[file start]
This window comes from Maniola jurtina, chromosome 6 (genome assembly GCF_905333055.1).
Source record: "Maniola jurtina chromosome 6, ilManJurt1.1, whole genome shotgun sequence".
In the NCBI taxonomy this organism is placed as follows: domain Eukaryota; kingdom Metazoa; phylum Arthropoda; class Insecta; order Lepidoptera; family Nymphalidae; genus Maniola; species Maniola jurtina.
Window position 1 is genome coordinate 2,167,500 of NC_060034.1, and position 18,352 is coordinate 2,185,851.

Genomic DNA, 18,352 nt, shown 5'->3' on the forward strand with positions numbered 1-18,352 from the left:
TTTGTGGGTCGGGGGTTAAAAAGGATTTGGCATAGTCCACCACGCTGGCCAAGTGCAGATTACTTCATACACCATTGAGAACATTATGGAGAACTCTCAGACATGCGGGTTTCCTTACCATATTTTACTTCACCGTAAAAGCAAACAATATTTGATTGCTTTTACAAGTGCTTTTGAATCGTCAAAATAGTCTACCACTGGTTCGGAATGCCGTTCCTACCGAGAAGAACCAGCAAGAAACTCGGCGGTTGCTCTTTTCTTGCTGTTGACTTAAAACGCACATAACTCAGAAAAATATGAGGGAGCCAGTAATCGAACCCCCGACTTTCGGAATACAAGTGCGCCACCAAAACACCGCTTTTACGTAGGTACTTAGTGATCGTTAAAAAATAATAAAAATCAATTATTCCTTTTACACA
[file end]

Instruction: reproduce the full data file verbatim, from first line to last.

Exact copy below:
This window comes from Maniola jurtina, chromosome 6 (genome assembly GCF_905333055.1).
Source record: "Maniola jurtina chromosome 6, ilManJurt1.1, whole genome shotgun sequence".
In the NCBI taxonomy this organism is placed as follows: domain Eukaryota; kingdom Metazoa; phylum Arthropoda; class Insecta; order Lepidoptera; family Nymphalidae; genus Maniola; species Maniola jurtina.
Window position 1 is genome coordinate 2,167,500 of NC_060034.1, and position 18,352 is coordinate 2,185,851.

Genomic DNA, 18,352 nt, shown 5'->3' on the forward strand with positions numbered 1-18,352 from the left:
TTTGTGGGTCGGGGGTTAAAAAGGATTTGGCATAGTCCACCACGCTGGCCAAGTGCAGATTACTTCATACACCATTGAGAACATTATGGAGAACTCTCAGACATGCGGGTTTCCTTACCATATTTTACTTCACCGTAAAAGCAAACAATATTTGATTGCTTTTACAAGTGCTTTTGAATCGTCAAAATAGTCTACCACTGGTTCGGAATGCCGTTCCTACCGAGAAGAACCAGCAAGAAACTCGGCGGTTGCTCTTTTCTTGCTGTTGACTTAAAACGCACATAACTCAGAAAAATATGAGGGAGCCAGTAATCGAACCCCCGACTTTCGGAATACAAGTGCGCCACCAAAACACCGCTTTTACGTAGGTACTTAGTGATCGTTAAAAAATAATAAAAATCAATTATTCCTTTTACACA